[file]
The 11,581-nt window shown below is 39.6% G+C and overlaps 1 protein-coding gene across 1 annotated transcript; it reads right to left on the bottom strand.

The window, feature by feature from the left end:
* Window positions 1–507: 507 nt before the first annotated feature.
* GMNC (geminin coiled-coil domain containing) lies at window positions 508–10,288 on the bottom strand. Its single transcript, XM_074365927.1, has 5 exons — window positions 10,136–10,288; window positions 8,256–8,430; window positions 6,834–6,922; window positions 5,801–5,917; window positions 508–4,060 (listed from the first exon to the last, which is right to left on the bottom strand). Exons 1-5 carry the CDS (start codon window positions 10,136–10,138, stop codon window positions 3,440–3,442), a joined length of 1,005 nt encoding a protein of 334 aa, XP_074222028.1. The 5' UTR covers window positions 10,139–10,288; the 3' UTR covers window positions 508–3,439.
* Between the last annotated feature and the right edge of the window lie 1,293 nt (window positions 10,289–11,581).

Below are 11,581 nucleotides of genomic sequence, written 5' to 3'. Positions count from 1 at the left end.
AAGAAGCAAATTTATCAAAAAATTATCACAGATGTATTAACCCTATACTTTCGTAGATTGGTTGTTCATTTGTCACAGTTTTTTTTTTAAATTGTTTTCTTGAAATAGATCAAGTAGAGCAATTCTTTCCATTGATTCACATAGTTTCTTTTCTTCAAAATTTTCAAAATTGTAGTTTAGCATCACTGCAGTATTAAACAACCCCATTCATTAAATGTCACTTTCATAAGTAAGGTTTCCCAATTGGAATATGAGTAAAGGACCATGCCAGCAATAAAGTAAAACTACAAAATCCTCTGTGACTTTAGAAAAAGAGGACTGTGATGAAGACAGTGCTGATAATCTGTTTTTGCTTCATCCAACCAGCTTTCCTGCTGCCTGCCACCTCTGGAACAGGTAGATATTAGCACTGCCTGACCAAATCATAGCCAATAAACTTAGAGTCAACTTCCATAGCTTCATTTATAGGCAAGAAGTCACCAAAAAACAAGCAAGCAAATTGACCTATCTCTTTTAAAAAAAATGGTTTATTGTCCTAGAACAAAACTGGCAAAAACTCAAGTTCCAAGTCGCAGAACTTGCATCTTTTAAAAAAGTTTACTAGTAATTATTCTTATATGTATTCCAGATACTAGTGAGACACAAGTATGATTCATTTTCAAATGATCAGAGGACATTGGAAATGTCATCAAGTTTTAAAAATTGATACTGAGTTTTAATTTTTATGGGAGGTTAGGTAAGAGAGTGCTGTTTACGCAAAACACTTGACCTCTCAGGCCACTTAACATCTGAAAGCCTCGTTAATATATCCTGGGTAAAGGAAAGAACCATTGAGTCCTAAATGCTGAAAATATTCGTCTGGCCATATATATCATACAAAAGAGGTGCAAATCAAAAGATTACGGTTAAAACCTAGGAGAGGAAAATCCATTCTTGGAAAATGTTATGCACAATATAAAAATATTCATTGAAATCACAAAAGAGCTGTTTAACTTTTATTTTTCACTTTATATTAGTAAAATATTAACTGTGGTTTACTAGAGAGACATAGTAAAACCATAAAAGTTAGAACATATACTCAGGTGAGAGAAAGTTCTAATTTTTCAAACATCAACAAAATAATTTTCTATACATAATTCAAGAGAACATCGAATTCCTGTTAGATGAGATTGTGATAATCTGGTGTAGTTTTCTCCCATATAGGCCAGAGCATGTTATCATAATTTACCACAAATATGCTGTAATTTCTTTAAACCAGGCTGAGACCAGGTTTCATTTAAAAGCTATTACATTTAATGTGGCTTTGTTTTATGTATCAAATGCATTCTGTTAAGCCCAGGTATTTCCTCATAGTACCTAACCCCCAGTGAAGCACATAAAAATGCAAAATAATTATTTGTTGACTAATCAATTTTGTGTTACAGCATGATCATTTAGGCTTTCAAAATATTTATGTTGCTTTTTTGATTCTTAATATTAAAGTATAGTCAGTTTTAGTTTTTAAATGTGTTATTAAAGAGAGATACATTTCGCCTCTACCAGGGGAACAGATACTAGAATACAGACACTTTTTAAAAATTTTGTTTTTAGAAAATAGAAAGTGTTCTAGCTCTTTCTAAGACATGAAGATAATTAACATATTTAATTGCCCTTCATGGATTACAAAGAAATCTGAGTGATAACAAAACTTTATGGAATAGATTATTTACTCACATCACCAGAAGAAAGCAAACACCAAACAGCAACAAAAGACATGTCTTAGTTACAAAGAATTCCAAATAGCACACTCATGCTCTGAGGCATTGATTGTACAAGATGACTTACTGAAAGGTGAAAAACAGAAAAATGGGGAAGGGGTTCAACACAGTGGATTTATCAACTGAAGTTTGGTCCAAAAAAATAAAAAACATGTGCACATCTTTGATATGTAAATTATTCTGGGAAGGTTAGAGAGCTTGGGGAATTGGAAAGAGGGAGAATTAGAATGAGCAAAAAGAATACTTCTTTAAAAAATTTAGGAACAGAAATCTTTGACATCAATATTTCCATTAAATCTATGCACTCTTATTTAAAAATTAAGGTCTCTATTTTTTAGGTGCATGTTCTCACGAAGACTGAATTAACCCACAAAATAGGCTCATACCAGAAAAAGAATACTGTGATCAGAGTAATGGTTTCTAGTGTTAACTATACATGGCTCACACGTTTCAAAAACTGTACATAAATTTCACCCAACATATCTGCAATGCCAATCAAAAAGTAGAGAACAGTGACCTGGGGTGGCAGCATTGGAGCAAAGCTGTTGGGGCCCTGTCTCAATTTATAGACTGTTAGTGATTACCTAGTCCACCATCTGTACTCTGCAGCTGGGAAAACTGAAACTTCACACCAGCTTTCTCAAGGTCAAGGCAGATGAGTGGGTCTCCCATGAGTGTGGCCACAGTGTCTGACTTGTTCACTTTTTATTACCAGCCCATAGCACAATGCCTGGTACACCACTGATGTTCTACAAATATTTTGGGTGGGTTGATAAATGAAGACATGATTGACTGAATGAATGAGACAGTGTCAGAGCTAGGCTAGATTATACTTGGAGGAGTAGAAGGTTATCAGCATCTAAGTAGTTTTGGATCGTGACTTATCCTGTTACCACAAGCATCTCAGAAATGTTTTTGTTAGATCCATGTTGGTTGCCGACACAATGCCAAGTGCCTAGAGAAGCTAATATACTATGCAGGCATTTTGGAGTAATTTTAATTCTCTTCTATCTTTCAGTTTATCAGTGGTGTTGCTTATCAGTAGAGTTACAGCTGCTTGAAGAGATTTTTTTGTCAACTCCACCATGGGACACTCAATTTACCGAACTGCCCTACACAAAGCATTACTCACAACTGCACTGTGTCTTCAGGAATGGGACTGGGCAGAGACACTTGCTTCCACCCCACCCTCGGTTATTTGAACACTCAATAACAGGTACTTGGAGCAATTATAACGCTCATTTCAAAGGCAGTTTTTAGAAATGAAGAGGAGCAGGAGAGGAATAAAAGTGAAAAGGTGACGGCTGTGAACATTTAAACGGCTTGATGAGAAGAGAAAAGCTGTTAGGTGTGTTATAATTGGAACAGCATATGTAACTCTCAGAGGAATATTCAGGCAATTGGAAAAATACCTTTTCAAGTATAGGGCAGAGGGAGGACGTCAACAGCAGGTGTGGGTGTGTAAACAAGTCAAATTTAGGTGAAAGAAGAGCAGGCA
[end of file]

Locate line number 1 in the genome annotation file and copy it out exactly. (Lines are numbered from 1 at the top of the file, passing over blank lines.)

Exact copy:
The 11,581-nt window shown below is 39.6% G+C and overlaps 1 protein-coding gene across 1 annotated transcript; it reads right to left on the bottom strand.